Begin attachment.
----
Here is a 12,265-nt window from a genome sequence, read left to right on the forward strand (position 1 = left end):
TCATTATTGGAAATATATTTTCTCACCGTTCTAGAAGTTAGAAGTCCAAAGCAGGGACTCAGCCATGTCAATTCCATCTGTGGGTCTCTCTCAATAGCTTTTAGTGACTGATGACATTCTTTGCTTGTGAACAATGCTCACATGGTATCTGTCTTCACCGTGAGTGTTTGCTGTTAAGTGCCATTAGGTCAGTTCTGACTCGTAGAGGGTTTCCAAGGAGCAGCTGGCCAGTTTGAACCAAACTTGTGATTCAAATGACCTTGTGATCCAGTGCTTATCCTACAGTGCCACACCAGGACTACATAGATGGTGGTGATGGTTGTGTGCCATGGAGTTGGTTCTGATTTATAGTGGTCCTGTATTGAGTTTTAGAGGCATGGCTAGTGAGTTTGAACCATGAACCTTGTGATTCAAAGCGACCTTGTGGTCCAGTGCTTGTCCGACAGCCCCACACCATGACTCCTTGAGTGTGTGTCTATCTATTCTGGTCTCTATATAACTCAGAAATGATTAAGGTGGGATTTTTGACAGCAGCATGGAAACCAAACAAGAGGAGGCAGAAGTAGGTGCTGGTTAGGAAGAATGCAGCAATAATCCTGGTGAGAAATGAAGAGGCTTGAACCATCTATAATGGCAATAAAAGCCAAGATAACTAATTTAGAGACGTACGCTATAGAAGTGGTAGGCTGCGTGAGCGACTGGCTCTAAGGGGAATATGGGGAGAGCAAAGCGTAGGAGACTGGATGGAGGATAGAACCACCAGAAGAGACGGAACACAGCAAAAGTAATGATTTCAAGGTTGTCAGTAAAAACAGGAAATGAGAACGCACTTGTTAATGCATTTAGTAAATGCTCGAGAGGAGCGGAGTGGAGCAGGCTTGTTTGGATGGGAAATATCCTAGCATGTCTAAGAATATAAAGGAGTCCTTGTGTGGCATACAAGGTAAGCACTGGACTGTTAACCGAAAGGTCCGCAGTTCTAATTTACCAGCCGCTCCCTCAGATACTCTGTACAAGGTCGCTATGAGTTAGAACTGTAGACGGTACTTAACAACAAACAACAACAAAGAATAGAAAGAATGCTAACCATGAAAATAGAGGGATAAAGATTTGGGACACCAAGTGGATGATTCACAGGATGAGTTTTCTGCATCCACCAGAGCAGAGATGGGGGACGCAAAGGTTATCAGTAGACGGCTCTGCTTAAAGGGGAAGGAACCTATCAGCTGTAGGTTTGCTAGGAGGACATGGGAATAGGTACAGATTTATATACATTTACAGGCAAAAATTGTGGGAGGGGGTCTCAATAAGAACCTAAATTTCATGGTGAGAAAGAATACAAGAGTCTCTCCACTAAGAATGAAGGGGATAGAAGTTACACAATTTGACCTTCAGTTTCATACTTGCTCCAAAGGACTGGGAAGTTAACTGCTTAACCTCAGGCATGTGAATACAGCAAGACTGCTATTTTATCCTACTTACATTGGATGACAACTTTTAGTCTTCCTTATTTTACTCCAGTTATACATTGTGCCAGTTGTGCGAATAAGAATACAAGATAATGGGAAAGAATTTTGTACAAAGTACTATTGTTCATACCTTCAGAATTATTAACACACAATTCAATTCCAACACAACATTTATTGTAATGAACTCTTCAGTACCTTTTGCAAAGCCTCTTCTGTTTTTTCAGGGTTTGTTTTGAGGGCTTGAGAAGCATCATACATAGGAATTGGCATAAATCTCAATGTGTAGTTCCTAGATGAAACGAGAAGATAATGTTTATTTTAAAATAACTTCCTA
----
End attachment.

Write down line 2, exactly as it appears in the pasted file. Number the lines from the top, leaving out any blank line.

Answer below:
TCATTATTGGAAATATATTTTCTCACCGTTCTAGAAGTTAGAAGTCCAAAGCAGGGACTCAGCCATGTCAATTCCATCTGTGGGTCTCTCTCAATAGCTTTTAGTGACTGATGACATTCTTTGCTTGTGAACAATGCTCACATGGTATCTGTCTTCACCGTGAGTGTTTGCTGTTAAGTGCCATTAGGTCAGTTCTGACTCGTAGAGGGTTTCCAAGGAGCAGCTGGCCAGTTTGAACCAAACTTGTGATTCAAATGACCTTGTGATCCAGTGCTTATCCTACAGTGCCACACCAGGACTACATAGATGGTGGTGATGGTTGTGTGCCATGGAGTTGGTTCTGATTTATAGTGGTCCTGTATTGAGTTTTAGAGGCATGGCTAGTGAGTTTGAACCATGAACCTTGTGATTCAAAGCGACCTTGTGGTCCAGTGCTTGTCCGACAGCCCCACACCATGACTCCTTGAGTGTGTGTCTATCTATTCTGGTCTCTATATAACTCAGAAATGATTAAGGTGGGATTTTTGACAGCAGCATGGAAACCAAACAAGAGGAGGCAGAAGTAGGTGCTGGTTAGGAAGAATGCAGCAATAATCCTGGTGAGAAATGAAGAGGCTTGAACCATCTATAATGGCAATAAAAGCCAAGATAACTAATTTAGAGACGTACGCTATAGAAGTGGTAGGCTGCGTGAGCGACTGGCTCTAAGGGGAATATGGGGAGAGCAAAGCGTAGGAGACTGGATGGAGGATAGAACCACCAGAAGAGACGGAACACAGCAAAAGTAATGATTTCAAGGTTGTCAGTAAAAACAGGAAATGAGAACGCACTTGTTAATGCATTTAGTAAATGCTCGAGAGGAGCGGAGTGGAGCAGGCTTGTTTGGATGGGAAATATCCTAGCATGTCTAAGAATATAAAGGAGTCCTTGTGTGGCATACAAGGTAAGCACTGGACTGTTAACCGAAAGGTCCGCAGTTCTAATTTACCAGCCGCTCCCTCAGATACTCTGTACAAGGTCGCTATGAGTTAGAACTGTAGACGGTACTTAACAACAAACAACAACAAAGAATAGAAAGAATGCTAACCATGAAAATAGAGGGATAAAGATTTGGGACACCAAGTGGATGATTCACAGGATGAGTTTTCTGCATCCACCAGAGCAGAGATGGGGGACGCAAAGGTTATCAGTAGACGGCTCTGCTTAAAGGGGAAGGAACCTATCAGCTGTAGGTTTGCTAGGAGGACATGGGAATAGGTACAGATTTATATACATTTACAGGCAAAAATTGTGGGAGGGGGTCTCAATAAGAACCTAAATTTCATGGTGAGAAAGAATACAAGAGTCTCTCCACTAAGAATGAAGGGGATAGAAGTTACACAATTTGACCTTCAGTTTCATACTTGCTCCAAAGGACTGGGAAGTTAACTGCTTAACCTCAGGCATGTGAATACAGCAAGACTGCTATTTTATCCTACTTACATTGGATGACAACTTTTAGTCTTCCTTATTTTACTCCAGTTATACATTGTGCCAGTTGTGCGAATAAGAATACAAGATAATGGGAAAGAATTTTGTACAAAGTACTATTGTTCATACCTTCAGAATTATTAACACACAATTCAATTCCAACACAACATTTATTGTAATGAACTCTTCAGTACCTTTTGCAAAGCCTCTTCTGTTTTTTCAGGGTTTGTTTTGAGGGCTTGAGAAGCATCATACATAGGAATTGGCATAAATCTCAATGTGTAGTTCCTAGATGAAACGAGAAGATAATGTTTATTTTAAAATAACTTCCTA